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DBL%20Hendrix%20small.png College chemistry, 1983

Derek Lowe The 2002 Model

Dbl%20new%20portrait%20B%26W.png After 10 years of blogging. . .

Derek Lowe, an Arkansan by birth, got his BA from Hendrix College and his PhD in organic chemistry from Duke before spending time in Germany on a Humboldt Fellowship on his post-doc. He's worked for several major pharmaceutical companies since 1989 on drug discovery projects against schizophrenia, Alzheimer's, diabetes, osteoporosis and other diseases. To contact Derek email him directly: Twitter: Dereklowe

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March 19, 2010

The Referee Reports Are In

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Posted by Derek

I realize that there have been about one Godzillion of these videos by now (the Michael Jackson one is a particular favorite), but at the same time, I'd be lying if I said that I didn't have similar thoughts the last time I had a manuscript rejected:

The movie is, of course, "Downfall" (Der Untergang), and probably many more people have been motivated to see the whole thing thanks to these YouTube clips. I have to turn the sound down a lot to really get into the spirit of the parodies; my German is still sufficient to make the reworked subtitles clash. Which reminds me of a distinctly weird sensation, watching a World War II documentary at home with my father after returning from my German post-doc stint. When archival footage of Hitler came up on the screen I suddenly found that I could follow his speech, and watched in amazement as he pounded the podium, hitting the compound verbs at the end of his sentence.

Comments (7) + TrackBacks (0) | Category: The Scientific Literature


1. Robert Bruce Thompson on March 19, 2010 10:50 AM writes...

Yeah, I've seen this clip about a dozen times now, with captions on everything from global warming to the health care plan to, now, submitting papers.

I have the same problem you do, although it's been more than 30 years since I used my German. I found out just how little I remembered ten years or so ago when one of my wife's subordinates imported a Russian wife. None of us spoke any Russian, and she spoke no English. We finally figured out that she and I both kind-of spoke German. That was at least enough to get things over the first hump.

It's weird. Sometimes when we're watching a movie with spoken German, I can't follow a thing they're saying. But then Nena's 99 Luftballons popped up on random play one time, and I could understand every word she sang.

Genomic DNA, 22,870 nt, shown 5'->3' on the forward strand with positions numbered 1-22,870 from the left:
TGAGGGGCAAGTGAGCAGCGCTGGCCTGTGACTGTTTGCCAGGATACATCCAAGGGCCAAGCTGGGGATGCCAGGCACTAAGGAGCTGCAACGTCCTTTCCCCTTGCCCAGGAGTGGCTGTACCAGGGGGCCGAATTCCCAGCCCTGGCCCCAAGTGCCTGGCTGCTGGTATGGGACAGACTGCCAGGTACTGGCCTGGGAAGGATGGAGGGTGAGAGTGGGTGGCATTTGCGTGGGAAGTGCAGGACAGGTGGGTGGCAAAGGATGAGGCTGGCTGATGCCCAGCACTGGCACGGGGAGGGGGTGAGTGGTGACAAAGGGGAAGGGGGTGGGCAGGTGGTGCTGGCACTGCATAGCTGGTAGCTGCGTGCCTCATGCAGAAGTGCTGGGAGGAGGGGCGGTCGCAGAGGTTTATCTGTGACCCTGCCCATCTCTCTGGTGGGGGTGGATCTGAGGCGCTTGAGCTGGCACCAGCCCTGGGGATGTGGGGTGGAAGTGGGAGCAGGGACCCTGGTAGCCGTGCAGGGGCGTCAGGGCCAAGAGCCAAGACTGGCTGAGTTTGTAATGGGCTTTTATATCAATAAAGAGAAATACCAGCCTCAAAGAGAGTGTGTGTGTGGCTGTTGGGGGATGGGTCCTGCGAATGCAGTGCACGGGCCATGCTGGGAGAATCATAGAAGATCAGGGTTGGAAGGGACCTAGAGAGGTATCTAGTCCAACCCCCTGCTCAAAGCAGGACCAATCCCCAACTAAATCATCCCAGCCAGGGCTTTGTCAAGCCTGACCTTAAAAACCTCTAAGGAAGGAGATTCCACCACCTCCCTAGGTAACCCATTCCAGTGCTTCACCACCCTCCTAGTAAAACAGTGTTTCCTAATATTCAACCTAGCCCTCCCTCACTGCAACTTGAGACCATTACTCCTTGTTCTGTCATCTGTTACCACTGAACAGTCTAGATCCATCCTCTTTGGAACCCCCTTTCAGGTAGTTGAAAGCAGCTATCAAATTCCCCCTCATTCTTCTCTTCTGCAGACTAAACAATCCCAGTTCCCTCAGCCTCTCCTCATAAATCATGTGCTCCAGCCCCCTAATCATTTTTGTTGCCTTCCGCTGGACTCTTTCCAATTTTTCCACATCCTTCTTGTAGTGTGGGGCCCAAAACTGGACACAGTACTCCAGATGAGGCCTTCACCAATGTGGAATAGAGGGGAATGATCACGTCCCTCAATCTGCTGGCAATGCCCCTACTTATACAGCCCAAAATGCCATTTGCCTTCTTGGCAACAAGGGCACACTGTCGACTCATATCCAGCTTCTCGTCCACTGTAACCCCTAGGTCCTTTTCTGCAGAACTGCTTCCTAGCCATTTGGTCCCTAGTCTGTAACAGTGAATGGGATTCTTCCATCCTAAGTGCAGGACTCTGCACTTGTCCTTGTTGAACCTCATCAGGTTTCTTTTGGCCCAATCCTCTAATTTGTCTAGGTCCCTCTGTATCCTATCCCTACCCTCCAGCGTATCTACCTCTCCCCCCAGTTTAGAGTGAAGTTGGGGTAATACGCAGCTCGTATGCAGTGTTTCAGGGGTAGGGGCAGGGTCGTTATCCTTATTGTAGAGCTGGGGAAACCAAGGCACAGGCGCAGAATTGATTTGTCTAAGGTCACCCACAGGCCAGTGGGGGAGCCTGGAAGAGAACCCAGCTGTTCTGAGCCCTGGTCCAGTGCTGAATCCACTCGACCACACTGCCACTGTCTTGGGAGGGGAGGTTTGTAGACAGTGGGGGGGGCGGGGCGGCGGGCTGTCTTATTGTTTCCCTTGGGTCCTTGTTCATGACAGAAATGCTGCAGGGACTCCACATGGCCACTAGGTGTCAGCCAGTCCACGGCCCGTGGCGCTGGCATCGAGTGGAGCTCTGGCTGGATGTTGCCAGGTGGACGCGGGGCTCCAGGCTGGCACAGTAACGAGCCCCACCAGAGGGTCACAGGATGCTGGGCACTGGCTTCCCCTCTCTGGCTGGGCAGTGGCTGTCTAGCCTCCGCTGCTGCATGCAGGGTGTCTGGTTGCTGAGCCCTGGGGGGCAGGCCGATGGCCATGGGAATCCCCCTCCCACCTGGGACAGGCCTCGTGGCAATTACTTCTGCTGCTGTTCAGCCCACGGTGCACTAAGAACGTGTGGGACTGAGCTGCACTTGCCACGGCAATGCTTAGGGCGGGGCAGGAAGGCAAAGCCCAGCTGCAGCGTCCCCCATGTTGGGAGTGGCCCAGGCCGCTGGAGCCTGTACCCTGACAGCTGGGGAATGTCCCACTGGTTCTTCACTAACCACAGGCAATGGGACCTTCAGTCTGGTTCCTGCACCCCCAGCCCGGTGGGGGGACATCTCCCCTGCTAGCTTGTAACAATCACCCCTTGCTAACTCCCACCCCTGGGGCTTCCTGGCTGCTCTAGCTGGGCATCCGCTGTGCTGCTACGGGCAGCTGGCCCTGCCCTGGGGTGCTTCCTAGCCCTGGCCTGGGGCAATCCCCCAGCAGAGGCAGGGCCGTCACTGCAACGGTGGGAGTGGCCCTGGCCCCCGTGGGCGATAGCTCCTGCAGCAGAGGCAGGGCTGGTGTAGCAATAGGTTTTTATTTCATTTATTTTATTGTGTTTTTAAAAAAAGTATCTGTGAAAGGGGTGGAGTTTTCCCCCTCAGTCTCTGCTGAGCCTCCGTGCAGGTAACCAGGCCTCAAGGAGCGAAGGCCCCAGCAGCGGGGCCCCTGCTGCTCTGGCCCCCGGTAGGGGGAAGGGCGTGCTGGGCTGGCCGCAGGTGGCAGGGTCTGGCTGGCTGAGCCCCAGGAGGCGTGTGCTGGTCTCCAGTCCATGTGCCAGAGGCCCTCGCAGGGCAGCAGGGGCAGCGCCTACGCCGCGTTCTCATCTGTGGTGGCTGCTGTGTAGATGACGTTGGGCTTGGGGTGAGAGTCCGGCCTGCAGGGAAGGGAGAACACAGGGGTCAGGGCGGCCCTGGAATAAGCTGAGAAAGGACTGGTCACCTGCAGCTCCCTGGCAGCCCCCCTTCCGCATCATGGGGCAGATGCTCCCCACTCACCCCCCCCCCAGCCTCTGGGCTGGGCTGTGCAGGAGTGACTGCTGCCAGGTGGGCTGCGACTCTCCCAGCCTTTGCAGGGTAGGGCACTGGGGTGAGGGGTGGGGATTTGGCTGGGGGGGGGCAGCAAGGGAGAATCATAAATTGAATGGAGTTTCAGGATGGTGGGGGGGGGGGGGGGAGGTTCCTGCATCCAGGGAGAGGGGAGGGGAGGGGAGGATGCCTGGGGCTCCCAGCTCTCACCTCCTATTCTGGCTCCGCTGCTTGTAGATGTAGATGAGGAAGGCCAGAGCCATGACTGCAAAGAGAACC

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2. D. Loring on March 19, 2010 11:01 AM writes...

As an exchange student in Germany right now, just getting used to the fact that I can understand this strange language these people are speaking, these Downfall parodies are really confusing. I had to turn the sound off completely to stop myself from being distracted.

And don't ask me why, as an exchange student in Germany, I am reading a chemistry blog. Just chalk it up to your excellent writing.

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3. milkshake on March 19, 2010 11:45 AM writes...

here is the ultimate Downfall parody, to end other Downfall parodies:

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4. Cartesian on March 20, 2010 5:20 AM writes...

I did study as well in Germany (one year), and I should write that I was also proud to be able to understand german on TV.

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5. Rich Rostrom on March 20, 2010 12:55 PM writes...

A little point about Downfall. In 1942, Hitler visited Finland and met with Marshal Mannerheim. A Finnish intelligence officer secretly recorded their private conference. This is the only known recording of Hitler's "conversational" speech (as opposed to his public oratory). Bruno Ganz used this recording to prepare for his role in Downfall.

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6. zDNA on March 22, 2010 7:48 AM writes...

Per Derek's last comment, I also had the eerie experience of suddenly being able to directly understand Hitler's speeches. This occurred for the first time when I was visiting the Holocaust memorial and museum in Washington DC. That was a bit unnerving. That being said, I still find these parodies to be uproarious...

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7. midwest process chemist on March 24, 2010 9:00 PM writes...

One of my favorite ones is about Notre Dame football.

There's something I've always wondered, though. What is actually going on in the movie at this point (ie what's the real dialogue)? If anyone has a link to the original clip, could you post it here?

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